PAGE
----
Security implications of legacy systems on the Internet
Connecting legacy systems (Wikipedia 2015a) to the Internet can have serious implications for these systems and the environments they run in. These systems are typically designed to safely run in an intended, targeted environment, and not connected to the Internet.
The environments in which these systems can operate are described by a number of attributes with implicit requirements. These environmental attributes could be physical conditions, such as temperature range, humidity or pressure. For example, some computer systems need to run in harsh conditions like the extreme temperature ranges found in space while others may be deployed in the desert, the Arctic Circle or underwater.
Products like computer systems are typically optimised and built to meet the conditions of a particular environment. While theoretically a system could be built to function under any conditions, it is usually cost prohibitive to develop and deploy.
A set of requirements covering environmental suitability, security and usability is usually defined prior to a system being built. These requirements help to ensure that all parties involved in designing, building, commissioning and using a system get a better understanding of what can and cannot be expected. For critical systems, independent parties will also verify whether the set of requirements – matching environmental conditions for example – are in line with defined standards and practices. In these cases, meeting a particular standard might become a requirement in itself. Examples of these standards include the National Electrical Installation Standard (NEIS) (NEIS 2015) in the United States; DIN V 66304 (DIN 2015), a standard for industrial automation by the German Institute for Standardisation; or SAS 45, the Australian Standard for Safety (Standards Australia 2015).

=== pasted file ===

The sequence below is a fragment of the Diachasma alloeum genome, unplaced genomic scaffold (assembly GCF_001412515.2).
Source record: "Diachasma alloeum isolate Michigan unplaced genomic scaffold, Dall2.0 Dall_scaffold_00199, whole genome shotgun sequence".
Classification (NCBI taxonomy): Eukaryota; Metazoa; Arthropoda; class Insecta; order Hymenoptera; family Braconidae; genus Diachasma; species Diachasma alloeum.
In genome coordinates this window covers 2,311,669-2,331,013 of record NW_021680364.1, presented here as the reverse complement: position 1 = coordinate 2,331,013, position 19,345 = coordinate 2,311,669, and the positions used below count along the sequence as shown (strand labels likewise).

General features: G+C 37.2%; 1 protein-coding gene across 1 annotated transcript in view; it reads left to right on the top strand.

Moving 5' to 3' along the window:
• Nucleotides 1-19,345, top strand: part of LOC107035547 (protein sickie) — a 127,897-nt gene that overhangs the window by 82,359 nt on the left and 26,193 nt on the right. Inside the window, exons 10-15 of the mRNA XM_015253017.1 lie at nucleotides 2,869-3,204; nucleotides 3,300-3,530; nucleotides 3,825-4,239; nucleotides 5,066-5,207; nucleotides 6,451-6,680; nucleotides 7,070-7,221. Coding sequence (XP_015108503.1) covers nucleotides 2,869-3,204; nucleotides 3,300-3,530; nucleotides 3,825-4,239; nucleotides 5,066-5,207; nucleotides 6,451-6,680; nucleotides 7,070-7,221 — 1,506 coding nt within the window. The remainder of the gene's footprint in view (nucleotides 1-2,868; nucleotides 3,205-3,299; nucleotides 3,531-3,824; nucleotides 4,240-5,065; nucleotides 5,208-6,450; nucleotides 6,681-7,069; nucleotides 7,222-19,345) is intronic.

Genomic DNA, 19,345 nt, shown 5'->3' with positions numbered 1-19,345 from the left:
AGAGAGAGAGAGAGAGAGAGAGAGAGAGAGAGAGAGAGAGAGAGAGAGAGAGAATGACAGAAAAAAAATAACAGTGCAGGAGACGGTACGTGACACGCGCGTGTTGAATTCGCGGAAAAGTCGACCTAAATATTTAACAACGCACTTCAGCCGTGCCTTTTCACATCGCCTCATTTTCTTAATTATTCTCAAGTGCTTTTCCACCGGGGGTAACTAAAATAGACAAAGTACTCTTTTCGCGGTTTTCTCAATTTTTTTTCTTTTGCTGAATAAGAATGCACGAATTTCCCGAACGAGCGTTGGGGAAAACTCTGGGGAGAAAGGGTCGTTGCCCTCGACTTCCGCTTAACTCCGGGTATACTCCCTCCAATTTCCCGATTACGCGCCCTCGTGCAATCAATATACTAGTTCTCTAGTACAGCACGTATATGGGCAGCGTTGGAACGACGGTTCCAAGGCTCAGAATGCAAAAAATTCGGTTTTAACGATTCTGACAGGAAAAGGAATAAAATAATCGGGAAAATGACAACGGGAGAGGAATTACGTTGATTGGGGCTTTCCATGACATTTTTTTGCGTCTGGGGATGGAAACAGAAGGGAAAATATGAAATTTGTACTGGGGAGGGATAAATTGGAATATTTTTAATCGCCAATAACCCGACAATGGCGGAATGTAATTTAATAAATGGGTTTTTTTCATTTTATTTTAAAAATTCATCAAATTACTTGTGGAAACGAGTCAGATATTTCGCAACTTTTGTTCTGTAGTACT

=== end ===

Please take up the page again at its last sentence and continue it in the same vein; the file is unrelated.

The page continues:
Assuming that developers of legacy systems did not intend these systems to be connected to the Internet, these systems will not be designed to protect against the threats usually found in such a networked environment. An example of a typical threat is a Denial of Service attack (Wikipedia 2015b). Depending on the legacy system involved and its original requirements, this attack may have wider security implications. However, if the intended functionality of the system is not compromised by being connected to the Internet, then one should be able to conclude that it be done safely. On the contrary, if existing functionality is negatively impacted, the impact needs to be analysed and the risks mitigated by either changing the legacy system or introducing mitigating controls.
Some real world scenarios
Imagine a system running on the 23-year-old Windows 3.1 used to link air traffic control at one of France’s biggest airports with the country’s main weather bureau. (Whittaker 2015) What would be the implications of connecting it to the Internet? While one might question why the system runs on a Windows version that has been out of support for a while, we can assume that within a closed environment it might be cheaper and completely acceptable to run the system as it is as far as threats of being hacked are concerned. Of course the system owners and operators are running the risk that the skills required to support the system may become scarce.
The important question is: What are the implications of connecting this system to the Internet? Obviously the operating environment of the system would change, and connectivity to the Internet would introduce risks to a previously closed system. Suddenly the very dated operating system would become a liability that it might not have been before. Security patching of the system would be almost impossible, since the operating system has been out of support for a long time. The system will now not only have to be protected against physical attacks, but also against attacks over the network with the new connectivity in place (Jackson 2015).